Bicycle Sharing Rolls out at PennBy Felicia D'Ambrosio |
There’s little that compares to the feeling of flying along the road, your two legs powering a simple, silent, magic machine: a bicycle. Though critics scoff at the relatively small proportion (0.6 percent) of Americans riding bikes to work, Richard Florida of The Atlantic analyzed census data from the 2010 American Community Survey and found residents of towns with a high percentage of cycle commuters were “richer, fitter and more successful in many other ways.”
Compact and relatively flat, Philadelphia is a prime cycling city, but the wind-in-your-hair freedom of bike riding can be quickly earthbound by the realities of bike ownership. You’ve got to store it, maintain it and possibly hump it up stairs, all after laying down a chunk of cash for bike, helmet, lock and a nice loud bell. University of Pennsylvania junior Chris Cruz hopes to remove the obstacles that prevent fellow students and West Philly neighbors from cycling with PennCycle, a student-run bicycle sharing project going into its pilot phase this spring.
The long, narrow landscape of Penn’s urban campus inspired Cruz, a junior double majoring in Philosophy, Politics and Economics and Urban Studies. “If you look at the layout of the campus, most of the housing is near or past 40th St.,” he said. “If you have classes at the Museum [of Archaeology and Anthropology], it’s at least a 20-minute walk. For the athlete who lives on 41st St. and needs to get to the football field, track or Penn Park, it’s a tremendous walk.”
Cruz’ three years serving on the Undergraduate Assembly, Penn’s student government, likewise nurtured the PennCycle seed. “As a student government rep, it’s your responsibility to come up with ideas to improve campus life,” said Cruz. “[Penn president] Amy Gutmann and Penn have made a strong commitment to sustainability, and provides the Green Fund. You can come up with an idea and get funding – they encourage innovation.”
Cruz is quick to emphasize that though he thought up the idea for a bike share, each member of the five-person team “has different skill sets and majors, and each brings something to the table.” Madison Roberts, Alex Rattray, Jenny Xia and Lizzie Cutler have already run a financial model for the proposal, which will enter its first phase this spring at Hill House. “Spring 2012 is a testing ground,” said Cruz. “Our projected revenues are pretty high, and a previous survey of the student body showed a high demand and a good price people are willing to pay. There is tremendous potential.”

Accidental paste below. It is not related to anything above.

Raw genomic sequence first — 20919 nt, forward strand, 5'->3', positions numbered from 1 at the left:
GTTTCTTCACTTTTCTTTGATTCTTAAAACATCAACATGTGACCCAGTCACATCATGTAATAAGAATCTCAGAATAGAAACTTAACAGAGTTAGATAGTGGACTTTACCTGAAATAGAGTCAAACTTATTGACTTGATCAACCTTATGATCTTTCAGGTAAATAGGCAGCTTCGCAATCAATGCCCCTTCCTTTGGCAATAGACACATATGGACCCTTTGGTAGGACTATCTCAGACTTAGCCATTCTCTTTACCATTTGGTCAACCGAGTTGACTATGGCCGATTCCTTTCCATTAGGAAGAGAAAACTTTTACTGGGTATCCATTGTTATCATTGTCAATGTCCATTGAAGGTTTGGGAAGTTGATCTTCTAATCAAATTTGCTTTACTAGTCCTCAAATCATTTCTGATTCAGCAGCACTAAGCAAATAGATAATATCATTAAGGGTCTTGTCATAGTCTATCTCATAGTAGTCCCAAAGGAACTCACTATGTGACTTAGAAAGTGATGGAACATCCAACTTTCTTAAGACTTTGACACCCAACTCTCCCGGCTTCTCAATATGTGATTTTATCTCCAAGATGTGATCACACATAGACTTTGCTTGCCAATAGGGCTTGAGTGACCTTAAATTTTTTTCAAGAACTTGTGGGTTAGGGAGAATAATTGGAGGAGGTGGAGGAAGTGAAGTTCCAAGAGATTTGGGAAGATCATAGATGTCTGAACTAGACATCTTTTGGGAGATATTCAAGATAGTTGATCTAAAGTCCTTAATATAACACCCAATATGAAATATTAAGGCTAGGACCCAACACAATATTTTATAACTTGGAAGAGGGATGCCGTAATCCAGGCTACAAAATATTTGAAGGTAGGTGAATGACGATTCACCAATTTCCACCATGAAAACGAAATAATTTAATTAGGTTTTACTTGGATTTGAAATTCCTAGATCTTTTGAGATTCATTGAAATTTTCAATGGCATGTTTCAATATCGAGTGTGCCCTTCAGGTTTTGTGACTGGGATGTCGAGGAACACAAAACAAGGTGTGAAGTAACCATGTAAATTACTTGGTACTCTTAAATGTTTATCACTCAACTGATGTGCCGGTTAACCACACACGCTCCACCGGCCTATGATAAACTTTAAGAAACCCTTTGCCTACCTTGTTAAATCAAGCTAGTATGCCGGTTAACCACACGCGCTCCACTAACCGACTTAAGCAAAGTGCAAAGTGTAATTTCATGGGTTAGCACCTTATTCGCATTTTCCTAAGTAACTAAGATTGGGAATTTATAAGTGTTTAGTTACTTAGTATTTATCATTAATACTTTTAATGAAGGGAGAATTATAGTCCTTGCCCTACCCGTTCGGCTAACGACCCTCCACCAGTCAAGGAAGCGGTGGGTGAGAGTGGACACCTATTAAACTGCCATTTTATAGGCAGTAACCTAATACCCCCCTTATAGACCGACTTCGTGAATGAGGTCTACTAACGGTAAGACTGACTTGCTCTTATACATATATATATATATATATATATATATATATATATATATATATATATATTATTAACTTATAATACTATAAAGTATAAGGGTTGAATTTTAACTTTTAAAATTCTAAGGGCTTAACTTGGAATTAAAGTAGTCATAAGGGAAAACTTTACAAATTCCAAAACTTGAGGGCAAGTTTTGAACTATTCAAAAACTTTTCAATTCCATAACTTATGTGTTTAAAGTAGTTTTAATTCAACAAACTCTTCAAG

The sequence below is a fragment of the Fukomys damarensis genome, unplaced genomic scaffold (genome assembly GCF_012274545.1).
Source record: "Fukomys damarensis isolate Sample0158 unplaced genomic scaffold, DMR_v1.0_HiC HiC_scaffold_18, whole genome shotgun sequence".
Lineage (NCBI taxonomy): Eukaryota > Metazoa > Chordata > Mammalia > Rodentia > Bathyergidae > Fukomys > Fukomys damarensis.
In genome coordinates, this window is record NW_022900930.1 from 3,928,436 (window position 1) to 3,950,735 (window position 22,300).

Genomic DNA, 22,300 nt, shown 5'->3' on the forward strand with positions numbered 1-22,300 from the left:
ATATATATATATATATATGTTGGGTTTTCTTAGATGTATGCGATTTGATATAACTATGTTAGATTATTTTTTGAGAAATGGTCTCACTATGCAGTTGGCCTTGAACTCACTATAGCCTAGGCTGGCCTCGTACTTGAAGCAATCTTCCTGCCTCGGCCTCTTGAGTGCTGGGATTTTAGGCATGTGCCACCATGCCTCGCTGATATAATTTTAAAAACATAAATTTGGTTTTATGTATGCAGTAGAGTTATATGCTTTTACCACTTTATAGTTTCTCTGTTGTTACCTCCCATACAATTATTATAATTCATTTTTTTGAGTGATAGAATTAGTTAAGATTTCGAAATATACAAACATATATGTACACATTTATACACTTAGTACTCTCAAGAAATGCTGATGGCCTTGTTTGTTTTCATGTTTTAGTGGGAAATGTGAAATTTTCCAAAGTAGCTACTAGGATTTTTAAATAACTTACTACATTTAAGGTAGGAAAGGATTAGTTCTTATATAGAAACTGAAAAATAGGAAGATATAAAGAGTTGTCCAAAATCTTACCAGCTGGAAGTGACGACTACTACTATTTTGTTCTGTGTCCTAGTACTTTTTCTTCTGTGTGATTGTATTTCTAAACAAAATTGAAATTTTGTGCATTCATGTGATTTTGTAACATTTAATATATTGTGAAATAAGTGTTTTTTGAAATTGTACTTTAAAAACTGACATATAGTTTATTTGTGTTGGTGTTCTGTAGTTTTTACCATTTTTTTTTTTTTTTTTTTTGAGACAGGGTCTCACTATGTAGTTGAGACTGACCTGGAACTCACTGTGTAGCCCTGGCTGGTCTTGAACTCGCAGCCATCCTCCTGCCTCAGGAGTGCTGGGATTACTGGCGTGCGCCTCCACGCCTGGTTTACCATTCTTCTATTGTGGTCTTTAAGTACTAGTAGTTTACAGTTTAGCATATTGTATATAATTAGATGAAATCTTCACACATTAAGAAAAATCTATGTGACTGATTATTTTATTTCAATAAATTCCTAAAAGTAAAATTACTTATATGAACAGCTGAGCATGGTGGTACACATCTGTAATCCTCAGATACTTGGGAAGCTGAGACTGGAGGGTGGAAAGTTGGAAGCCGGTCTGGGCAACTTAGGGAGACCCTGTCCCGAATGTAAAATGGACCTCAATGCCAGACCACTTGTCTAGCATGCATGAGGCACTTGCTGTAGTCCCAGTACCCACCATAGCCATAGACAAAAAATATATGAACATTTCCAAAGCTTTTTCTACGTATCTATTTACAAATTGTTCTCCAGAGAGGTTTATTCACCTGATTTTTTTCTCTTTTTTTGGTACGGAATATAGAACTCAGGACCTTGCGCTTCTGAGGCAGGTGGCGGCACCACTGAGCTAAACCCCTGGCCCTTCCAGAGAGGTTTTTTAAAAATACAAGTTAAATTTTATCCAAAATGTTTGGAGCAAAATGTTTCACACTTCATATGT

New York University’s successful campus bike-sharing program, which launched as a pilot in the summer of 2010, has provided a contender for the bicycle models the team will test. The Biria Cruiser (MSRP $549), a unisex city bike with no top bar, allows a person wearing a skirt to easily hop on and off.
The bike share proposed by the team is known as a second-generation system; faculty and students will use their Penn ID cards to rent out a key that unlocks a specified bike. Once finished with the cycle, the user will return the key to indicate the bike has been returned.
“Theft is a central issue,” wrote Cruz in an email. “The bikes will be unique in design and color, which will make them easier to locate. In addition, small GPS tracking devices are a possibility we are looking into. There will be training of PennCycle members to prevents theft, because theft of a bike is statistically more probable when the ride doesn’t understand the importance of, and how to, lock a bike.”
“We’re meeting with the risk management department and public safety this week,” adds Cruz. “We want to make sure everyone has an input and everyone at Penn feels connected…we are working with different deans in the different college houses. Some are very interested in the process of using our bikes. The long-term vision is every college house has a system, and there is a fluidity of bikes going throughout campus.”
Though Cruz and his teammates will likely be graduated if and when their bike sharing dream comes to full fruition, the process of building and testing the framework of the idea feels like an immediate success. “This is a student-run business model,” said Cruz. “But it’s really the students and administration collaborating – we’re really a partnership.
WHAT YOU CAN DO:
Visit PennCycle to support the students at Penn and their pilot program this Spring.blog comments powered by Disqus